From Marginal Revolution:
Many of our errors… stem from a basic mismatch between how we analyze ourselves and how we analyze others. When it comes to ourselves, we employ a fine-grained, highly contextualized level of detail. When we think about others, however, we operate at a much higher, more generalized and abstract level… So, there are two mismatches: we aren’t quite sure how others are seeing us, and we are incorrectly judging how they see themselves.
Which reminded me of the Spotlight Effect, in which we think people notice us much more than they actually do.
This was explored in various experiments, including one where someone had to wear a Barry Manilow t-shirt to a party with their peers. The result?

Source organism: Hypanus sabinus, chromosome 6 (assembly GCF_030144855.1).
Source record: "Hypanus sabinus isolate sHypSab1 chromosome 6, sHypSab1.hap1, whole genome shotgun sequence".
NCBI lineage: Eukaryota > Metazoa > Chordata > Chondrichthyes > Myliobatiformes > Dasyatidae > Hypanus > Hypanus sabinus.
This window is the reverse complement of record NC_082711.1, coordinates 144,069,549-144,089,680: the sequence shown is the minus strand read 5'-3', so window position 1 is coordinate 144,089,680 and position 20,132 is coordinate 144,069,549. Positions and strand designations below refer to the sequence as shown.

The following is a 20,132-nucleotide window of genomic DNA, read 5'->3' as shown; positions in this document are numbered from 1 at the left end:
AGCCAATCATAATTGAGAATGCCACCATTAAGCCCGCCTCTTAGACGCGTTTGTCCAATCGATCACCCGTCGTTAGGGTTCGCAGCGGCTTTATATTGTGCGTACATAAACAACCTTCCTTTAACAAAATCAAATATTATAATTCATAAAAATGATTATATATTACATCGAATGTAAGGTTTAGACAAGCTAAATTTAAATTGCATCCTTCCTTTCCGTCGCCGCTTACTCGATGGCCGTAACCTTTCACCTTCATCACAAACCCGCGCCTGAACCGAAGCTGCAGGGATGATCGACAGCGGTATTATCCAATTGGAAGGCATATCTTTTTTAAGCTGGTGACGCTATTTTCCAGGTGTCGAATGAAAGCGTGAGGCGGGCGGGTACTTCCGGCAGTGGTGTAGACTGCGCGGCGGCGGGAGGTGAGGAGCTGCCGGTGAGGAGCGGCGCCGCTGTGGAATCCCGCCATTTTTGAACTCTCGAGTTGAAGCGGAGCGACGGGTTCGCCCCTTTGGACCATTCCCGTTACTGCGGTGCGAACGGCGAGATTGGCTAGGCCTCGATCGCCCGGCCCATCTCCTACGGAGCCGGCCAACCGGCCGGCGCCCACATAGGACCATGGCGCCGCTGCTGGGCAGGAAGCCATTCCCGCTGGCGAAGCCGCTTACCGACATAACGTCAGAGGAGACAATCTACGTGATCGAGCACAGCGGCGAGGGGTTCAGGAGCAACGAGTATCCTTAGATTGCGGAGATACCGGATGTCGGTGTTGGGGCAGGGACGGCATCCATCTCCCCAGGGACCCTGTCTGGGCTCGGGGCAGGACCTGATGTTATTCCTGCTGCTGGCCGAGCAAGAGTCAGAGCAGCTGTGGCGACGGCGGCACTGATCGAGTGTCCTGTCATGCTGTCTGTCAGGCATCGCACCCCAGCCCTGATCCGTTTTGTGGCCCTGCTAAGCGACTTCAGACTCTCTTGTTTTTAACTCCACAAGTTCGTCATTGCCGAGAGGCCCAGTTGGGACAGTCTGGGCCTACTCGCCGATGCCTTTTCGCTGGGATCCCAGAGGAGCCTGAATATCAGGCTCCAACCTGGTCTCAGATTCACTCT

Though the student was convinced that the “embarrassing” clothing would be noticed by at least half the people, follow-up interviews found that less than 50% of the group recalled the shirt.
Ditto bad hair days:
[S]tudents rated their classmates on whether they looked better or worse than usual. The results show that the raters were less aware of variations in appearance than were the students they scored. Most people just don’t notice when we’re not looking our best or worst.
What’s struck me about this is that truly seeing ourselves and seeing others – especially at work – is something I find helps form strong and effective relationships with people. To be honest, part of me is amazed at how typical it seems to be to have such little understanding of ourselves and of others.